Alcohol can negatively affect your health in several ways, but middle-age drinkers aren’t very concerned about the risks. They are more worried about their reputation, according to a new report.
Researchers from the University of Adelaide in Australia recently conducted a study, published in the BMC Public Health journal, to explore drinking patterns among “non-problematised” middle-age adults.
To do so, they examined nine previous assessments from Britain, Austria, Japan and Norway and investigated how drinking is influenced by four essential themes: gender, play, identity, and learning to drink.
After analyzing the results, they found people age 30 to 65 did not identify health as a significant concern in relation to alcohol consumption, unless they were likely to harm another. “Health was either described as a minor concern or not considered at all,” the team said in the study.
Instead, they cared more about displaying the negative effects of drinking, such as having slurred speech, vomiting or experiencing a hangover. They believed these behaviors were associated with those with drinking problems. The participants also often mentioned the need to be able to meet work and domestic responsibilities, particularly among parents and caregivers.
“Acceptable drinking was framed as respectable drinking that was appropriate to one’s age or stage of life and which allowed participants to meet their responsibilities,” the authors wrote. “By contrast, unacceptable drinking was drinking that was inappropriate to one’s age or stage of life and/or prevented one from meeting their responsibilities.”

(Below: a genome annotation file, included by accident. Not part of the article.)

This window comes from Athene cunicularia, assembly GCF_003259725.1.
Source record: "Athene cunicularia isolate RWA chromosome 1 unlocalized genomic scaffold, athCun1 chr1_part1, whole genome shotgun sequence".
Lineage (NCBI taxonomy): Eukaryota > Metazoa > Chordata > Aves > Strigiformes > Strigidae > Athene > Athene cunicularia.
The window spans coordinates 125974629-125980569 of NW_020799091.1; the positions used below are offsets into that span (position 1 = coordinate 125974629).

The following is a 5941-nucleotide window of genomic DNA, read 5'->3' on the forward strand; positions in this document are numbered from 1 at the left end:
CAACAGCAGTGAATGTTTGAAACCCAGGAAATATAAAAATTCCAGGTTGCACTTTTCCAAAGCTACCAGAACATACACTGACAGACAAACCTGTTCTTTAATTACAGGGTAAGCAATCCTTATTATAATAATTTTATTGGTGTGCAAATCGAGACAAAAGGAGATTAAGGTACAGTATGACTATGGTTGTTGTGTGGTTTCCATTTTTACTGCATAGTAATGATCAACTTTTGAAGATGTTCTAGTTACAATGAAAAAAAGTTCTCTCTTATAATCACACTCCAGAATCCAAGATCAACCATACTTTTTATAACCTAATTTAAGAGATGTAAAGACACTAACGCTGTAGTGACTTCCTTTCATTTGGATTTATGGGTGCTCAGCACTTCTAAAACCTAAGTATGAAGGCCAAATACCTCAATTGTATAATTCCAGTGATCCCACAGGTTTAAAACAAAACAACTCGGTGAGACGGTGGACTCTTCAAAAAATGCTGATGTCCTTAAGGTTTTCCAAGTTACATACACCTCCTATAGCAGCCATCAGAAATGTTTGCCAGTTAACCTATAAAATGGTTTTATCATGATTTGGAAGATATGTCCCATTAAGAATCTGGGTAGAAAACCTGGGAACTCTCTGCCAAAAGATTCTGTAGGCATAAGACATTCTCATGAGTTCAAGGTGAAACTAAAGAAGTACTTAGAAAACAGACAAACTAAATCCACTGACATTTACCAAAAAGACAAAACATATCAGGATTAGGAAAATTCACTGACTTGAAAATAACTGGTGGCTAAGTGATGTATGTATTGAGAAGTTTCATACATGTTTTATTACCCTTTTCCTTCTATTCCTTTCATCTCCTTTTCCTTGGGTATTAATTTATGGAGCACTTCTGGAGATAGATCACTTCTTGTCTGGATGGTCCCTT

When it came to gender, they discovered women were more likely to be scrutinized for how much they drank compared to men, while men were more criticized for what they drank. For example, some subjects “drew on the social capital of wine connoisseurship to construct alternate masculinities, and other men stated that drinking outside of the ‘pints in pubs’ model could be done in ‘exceptional circumstances’ such as holidays and special occasions,” the team stated.
To better serve middle-age adults, the authors said public health campaigns may be more helpful if they show how drinking impacts reputation and behavior rather than health. They pointed to South Australia’s “Drink Driving—Grow Up” campaign as an example, which “suggests that drink-driving is ‘childish’ behaviour by using child actors in adult roles.”
“Our results offer insights into how public health messages about the health effects of alcohol consumption may be received by middle-age non-problematised drinkers,” the authors concluded, “and the barriers that may prevent this group from receiving and acting on these messages.”
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